Was the 16th century Anabaptist movement a social movement? There are many parallels between modern social movements and the Anabaptist movement; some writers actually use the term “social movement” to describe early Anabaptism. However, I argue that the Anabaptist movement was not a social movement by definition, though social movement theory can still provide a helpful lens with which to understand the Anabaptist movement of the 16th century. This paper examines the stages and elements of the Anabaptist movement using social movement theory as well as the textbook by C. Arnold Snyder, Anabaptist History and Theology. I conclude with reflections on the tensions and opportunities that interacting with social movements offers Anabaptism today, as well as the relationship between movement and mission.
Photo by Katerina Friesen
Defining Social Movements
It is important to begin with a definition of social movements and a brief survey of theories of social movements. One broadly sweeping definition is, “[Social movements] are voluntary collectivities that people support in order to effect changes in society.” The sociologists behind this definition, McCarthy and Zald, formulated a foundational way of looking at social movements for the discipline, the resource mobilization perspective, which was a response to theories that too-narrowly saw general mass discontent and ideology behind protest activities. The resource mobilization perspective moved away from analyzing the social psychology of the masses toward an emphasis on the resources, such as money, labor, costs and rewards, as well as non-material benefits that draw people into collective action and social movements. Today, some theorists believe that although they laid the groundwork for future theories, resource mobilization perspectives were too scientific and empirical. More recently, sociologists have examined the cultural and emotional elements that drive social movements. This newer, perhaps more inclusive, imagination of the forces behind social movements recognizes that emotions such as moral intuition or “the joy of imagining a new better society” are part of social movements, thus blurring the distinction between rational and emotional motivations for movements.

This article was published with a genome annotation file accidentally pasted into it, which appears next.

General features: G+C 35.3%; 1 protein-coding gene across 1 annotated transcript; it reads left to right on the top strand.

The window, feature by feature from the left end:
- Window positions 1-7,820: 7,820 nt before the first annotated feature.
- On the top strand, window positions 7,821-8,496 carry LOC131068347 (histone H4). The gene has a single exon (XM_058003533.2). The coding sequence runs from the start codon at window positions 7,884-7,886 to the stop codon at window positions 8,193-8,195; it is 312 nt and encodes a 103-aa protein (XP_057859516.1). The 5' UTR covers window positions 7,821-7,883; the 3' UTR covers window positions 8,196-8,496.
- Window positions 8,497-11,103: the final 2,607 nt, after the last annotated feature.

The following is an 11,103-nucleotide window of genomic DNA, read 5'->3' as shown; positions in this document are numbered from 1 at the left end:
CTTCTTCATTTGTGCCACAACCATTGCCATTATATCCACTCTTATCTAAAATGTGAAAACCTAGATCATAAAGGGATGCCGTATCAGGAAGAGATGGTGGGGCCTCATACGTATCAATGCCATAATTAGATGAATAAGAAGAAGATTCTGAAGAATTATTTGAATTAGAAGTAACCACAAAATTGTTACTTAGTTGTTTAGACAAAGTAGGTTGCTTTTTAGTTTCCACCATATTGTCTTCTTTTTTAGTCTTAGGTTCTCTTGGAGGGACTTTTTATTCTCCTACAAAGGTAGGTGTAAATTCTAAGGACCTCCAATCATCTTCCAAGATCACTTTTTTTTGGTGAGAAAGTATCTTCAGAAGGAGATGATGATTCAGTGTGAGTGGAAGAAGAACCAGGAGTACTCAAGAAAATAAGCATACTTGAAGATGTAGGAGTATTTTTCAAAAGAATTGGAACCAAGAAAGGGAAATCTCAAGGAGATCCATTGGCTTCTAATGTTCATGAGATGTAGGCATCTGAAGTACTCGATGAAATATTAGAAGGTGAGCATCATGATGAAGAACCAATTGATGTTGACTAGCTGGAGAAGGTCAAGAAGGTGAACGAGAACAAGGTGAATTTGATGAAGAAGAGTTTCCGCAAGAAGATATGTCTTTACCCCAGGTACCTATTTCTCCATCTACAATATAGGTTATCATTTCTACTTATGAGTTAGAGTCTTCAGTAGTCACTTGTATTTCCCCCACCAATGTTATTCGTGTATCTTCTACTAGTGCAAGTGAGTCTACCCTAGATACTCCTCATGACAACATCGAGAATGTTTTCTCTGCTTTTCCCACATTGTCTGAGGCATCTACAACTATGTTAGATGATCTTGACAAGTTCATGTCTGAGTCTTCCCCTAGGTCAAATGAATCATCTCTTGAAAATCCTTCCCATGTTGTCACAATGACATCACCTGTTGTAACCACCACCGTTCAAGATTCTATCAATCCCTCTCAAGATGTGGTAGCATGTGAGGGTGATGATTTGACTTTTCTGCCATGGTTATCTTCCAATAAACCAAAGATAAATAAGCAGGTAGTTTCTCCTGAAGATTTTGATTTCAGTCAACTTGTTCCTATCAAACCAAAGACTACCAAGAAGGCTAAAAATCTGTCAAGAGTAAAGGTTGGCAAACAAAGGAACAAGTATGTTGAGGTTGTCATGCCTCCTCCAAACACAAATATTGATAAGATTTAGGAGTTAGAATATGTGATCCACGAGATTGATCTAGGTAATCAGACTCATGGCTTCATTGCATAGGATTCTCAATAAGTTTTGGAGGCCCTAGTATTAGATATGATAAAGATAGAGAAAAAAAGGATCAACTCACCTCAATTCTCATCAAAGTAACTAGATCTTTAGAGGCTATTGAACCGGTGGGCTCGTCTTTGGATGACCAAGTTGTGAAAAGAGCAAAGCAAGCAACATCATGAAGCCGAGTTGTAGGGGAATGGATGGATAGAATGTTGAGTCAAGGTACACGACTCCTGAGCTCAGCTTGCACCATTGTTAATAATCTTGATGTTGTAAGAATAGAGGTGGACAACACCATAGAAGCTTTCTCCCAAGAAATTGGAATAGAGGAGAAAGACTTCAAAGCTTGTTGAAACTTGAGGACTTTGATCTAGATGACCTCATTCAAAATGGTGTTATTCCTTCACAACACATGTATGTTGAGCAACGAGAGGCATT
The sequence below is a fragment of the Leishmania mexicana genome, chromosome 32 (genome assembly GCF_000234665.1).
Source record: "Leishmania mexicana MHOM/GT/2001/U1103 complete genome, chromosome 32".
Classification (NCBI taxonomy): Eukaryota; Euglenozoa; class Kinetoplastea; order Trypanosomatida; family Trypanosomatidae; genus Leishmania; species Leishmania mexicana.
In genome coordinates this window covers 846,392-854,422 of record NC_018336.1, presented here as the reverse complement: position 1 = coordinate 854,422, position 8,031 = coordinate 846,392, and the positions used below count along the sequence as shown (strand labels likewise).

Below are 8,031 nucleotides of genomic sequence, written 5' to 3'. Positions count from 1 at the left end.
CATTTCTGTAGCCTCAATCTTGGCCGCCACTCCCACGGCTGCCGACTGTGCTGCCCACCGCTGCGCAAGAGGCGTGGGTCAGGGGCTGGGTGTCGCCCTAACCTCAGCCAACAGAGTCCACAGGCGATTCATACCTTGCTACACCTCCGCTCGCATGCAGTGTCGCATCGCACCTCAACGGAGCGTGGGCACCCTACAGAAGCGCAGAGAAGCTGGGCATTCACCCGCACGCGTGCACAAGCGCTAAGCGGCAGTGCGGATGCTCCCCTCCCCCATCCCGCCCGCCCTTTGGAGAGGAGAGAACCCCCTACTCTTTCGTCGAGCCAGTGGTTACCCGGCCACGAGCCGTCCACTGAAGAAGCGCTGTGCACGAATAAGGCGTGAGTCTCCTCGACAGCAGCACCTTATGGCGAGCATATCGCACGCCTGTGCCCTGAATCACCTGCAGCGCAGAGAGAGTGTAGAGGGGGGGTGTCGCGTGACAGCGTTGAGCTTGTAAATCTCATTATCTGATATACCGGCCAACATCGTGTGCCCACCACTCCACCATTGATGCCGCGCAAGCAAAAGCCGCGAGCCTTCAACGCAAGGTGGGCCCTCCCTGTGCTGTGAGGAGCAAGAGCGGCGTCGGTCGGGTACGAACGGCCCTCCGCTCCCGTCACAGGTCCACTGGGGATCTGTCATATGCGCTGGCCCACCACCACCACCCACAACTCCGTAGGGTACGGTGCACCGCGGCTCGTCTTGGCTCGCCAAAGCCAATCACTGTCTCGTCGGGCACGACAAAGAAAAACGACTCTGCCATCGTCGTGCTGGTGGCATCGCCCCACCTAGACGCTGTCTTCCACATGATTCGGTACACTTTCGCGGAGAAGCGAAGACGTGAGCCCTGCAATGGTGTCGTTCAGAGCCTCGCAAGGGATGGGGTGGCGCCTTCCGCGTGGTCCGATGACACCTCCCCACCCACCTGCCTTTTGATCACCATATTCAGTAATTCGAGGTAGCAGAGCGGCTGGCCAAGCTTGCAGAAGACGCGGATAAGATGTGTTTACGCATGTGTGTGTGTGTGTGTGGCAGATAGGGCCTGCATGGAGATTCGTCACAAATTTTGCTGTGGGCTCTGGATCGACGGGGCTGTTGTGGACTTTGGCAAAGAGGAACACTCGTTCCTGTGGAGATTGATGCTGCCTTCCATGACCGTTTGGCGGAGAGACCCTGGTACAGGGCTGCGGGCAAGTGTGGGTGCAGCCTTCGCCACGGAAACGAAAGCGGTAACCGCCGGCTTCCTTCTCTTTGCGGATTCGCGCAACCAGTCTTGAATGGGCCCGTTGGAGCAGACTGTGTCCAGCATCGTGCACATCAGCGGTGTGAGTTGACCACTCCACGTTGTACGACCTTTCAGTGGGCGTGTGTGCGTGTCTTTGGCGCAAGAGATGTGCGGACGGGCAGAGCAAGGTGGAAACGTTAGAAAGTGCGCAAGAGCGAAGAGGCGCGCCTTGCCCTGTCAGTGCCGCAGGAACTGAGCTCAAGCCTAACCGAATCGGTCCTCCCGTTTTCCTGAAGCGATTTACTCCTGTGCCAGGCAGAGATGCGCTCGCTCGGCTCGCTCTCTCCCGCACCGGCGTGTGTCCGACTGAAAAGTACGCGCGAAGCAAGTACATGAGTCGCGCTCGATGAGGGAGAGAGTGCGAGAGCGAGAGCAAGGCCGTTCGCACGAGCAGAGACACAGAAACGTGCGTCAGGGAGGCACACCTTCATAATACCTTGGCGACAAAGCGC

If social movements involve making changes in a society and incorporate emotional and even religious motivations, then why not define the 16th-century Anabaptist movement as a social movement? One answer is that social movements are seen by sociologists to be recent phenomena that have occurred only in the past couple hundred years. Social movements as we understand them today first emerged in response to growing industrialization and the alienation that resulted as traditional (mostly Western) social structures broke down in the 18th and 19th centuries. Sociologists first began naming the processes and patterns of these struggles using what they called mass society theory, which eventually became social movement theory.
Tilly and Tarrow, two theorists known for developing a sub-study of social movements called “contentious politics,” describe the components of social movements using a lens that clearly stems from a modern understanding of the social movements that have taken place in democratic societies. They write, “Social movements combine: (1) sustained campaigns of claim making; (2) an array of public performances including marches, rallies, demonstrations, creation of specialized associations, public meetings, public statements, petitions, letter writing, and lobbying; (3) repeated public displays of worthiness, unity, numbers, and commitment by such means as wearing colors, marching in disciplined ranks, sporting badges that advertise the cause, displaying signs,” and other such modern protest actions.” These political actions apply to modern movements such as the labor movement, women’s suffrage, civil rights, anti-abortion, gay rights, and other movements understood in opposition to the State or other political powers. There is obvious dissonance when these tactics are compared to the Anabaptist movement, yet the fact remains that Anabaptism challenged and called into question the political-religious order of the day.